Some may be shouting with legalism that Daleiden and Merritt are in fact law-breakers, and whatever “good” may have come out of it, the bad they did should be punished.
I suppose the same could be said of the students of The White Rose, who broke German law with their pamphlets, they must have deserved their resulting beheading for breaking the law, whatever “good” they accomplished.
Some may simply be pushing their heads further into the sand, ignoring the war that wages over the life of children and the well-being of their mothers, and leaving the fight to others. Perhaps they even resent Daleiden for bringing such a distasteful subject to America’s attention. It certainly doesn’t make for good dinner conversation.
I imagine the “euthanasia” project made for awkward small talk over German tables too.
Then there are those who continue to stand by Planned Parenthood, who see Daleidan and CMP as nothing more than an extremist group trying to shut down an organization that aims to help women.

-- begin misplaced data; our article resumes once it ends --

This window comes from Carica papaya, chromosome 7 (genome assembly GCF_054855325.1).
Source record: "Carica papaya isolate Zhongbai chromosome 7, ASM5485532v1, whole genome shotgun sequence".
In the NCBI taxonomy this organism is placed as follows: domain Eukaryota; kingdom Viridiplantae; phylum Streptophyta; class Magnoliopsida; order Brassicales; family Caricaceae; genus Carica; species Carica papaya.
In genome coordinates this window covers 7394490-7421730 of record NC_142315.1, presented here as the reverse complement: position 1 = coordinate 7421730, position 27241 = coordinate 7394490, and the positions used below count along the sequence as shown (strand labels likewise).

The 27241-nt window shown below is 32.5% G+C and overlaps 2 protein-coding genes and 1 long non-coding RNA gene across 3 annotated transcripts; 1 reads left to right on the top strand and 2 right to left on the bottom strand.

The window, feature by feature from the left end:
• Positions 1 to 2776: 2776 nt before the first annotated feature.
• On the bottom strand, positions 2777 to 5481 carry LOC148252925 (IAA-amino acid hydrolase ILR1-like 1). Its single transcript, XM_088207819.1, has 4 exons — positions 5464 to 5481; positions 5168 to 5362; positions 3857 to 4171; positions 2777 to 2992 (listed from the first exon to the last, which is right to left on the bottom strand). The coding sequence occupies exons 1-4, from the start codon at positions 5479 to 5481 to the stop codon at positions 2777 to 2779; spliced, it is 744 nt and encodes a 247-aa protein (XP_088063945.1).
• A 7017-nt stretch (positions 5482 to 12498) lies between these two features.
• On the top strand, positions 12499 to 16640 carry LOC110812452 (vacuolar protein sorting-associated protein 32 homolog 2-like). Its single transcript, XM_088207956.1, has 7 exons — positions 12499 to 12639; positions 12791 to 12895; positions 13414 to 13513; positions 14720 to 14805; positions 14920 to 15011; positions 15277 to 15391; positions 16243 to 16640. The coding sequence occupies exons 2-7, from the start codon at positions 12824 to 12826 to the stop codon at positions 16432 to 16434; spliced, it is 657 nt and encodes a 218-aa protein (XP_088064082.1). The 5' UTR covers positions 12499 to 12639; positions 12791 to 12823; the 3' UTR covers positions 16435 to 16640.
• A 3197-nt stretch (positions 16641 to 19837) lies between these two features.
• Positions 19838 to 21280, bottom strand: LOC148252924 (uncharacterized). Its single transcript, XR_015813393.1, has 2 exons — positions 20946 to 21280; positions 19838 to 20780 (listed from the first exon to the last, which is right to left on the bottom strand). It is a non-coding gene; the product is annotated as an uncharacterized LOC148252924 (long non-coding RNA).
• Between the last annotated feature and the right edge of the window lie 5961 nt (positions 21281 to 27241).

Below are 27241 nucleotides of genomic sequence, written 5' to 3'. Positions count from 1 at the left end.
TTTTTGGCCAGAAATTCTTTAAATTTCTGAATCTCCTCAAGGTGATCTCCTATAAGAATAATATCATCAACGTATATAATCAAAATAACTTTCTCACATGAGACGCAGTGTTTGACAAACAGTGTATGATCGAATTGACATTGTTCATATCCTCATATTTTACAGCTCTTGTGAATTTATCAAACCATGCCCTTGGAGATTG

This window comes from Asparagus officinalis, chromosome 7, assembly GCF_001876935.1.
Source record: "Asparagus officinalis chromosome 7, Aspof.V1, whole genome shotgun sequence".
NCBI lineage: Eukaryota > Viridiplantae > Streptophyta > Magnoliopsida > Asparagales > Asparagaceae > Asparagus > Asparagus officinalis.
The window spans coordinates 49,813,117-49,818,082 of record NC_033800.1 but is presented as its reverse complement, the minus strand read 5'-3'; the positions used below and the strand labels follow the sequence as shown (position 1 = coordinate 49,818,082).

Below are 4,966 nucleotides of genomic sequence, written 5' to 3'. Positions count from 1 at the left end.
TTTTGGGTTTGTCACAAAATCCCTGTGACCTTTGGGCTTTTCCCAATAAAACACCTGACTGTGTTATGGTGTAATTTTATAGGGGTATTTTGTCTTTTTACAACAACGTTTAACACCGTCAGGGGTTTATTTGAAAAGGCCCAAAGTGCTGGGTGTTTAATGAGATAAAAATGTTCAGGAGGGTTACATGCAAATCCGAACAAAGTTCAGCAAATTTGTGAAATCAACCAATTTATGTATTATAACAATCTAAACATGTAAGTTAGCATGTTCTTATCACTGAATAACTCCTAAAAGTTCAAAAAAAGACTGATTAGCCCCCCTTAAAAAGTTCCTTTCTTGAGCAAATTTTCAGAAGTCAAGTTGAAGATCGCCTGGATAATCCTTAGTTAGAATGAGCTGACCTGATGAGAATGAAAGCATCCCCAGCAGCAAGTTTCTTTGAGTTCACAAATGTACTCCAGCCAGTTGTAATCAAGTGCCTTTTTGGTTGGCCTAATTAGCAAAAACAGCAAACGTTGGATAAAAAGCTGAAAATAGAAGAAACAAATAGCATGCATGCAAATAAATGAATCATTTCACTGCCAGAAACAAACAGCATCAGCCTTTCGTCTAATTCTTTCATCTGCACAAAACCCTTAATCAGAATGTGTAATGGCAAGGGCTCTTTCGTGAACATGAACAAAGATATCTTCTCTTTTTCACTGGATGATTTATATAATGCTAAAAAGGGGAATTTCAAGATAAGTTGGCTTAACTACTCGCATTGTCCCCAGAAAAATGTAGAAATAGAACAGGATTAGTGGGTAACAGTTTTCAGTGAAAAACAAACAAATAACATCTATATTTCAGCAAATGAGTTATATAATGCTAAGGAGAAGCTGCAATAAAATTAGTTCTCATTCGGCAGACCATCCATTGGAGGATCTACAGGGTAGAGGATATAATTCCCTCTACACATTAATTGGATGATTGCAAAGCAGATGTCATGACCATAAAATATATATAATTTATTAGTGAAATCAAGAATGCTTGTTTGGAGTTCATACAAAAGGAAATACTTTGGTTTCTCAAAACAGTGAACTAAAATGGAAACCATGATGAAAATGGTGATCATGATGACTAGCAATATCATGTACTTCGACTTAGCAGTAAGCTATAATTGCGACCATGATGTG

Though there are similarities between Nazis and Planned Parenthood, they are not identical. Planned Parenthood isn’t knocking down doors to arrest people or reenacting Kristallnacht. Most people in Planned Parenthood clinics believe they are doing something good for the women who enter their doors. Most of them don’t hate babies: they just want to be sure that babies that are born are babies that are wanted. Most abortionists truly believe they are doing a good thing, that what they do is merciful and helps bring about a better tomorrow. Planned Parenthood doesn’t seem like an evil, tyrannical establishment seeking to annihilate an entire people group.
Unless you’re one of the babies they deem unwanted.